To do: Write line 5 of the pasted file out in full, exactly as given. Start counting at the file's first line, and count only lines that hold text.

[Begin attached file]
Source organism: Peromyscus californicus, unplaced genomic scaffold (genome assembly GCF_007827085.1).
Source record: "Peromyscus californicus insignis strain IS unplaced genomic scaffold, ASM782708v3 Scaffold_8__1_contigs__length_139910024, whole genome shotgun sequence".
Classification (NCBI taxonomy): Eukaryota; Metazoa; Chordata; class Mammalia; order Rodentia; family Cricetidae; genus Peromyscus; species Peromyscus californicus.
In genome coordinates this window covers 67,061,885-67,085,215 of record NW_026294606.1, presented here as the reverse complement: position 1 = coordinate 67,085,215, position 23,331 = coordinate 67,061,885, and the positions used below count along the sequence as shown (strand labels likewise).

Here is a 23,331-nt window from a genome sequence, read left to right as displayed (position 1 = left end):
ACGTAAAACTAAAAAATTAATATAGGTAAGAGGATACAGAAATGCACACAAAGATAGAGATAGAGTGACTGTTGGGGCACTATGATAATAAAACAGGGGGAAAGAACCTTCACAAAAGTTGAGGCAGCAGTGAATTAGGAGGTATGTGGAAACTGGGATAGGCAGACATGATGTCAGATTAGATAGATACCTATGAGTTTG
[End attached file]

Here is a 23,331-nt window from a genome sequence, read left to right as displayed (position 1 = left end):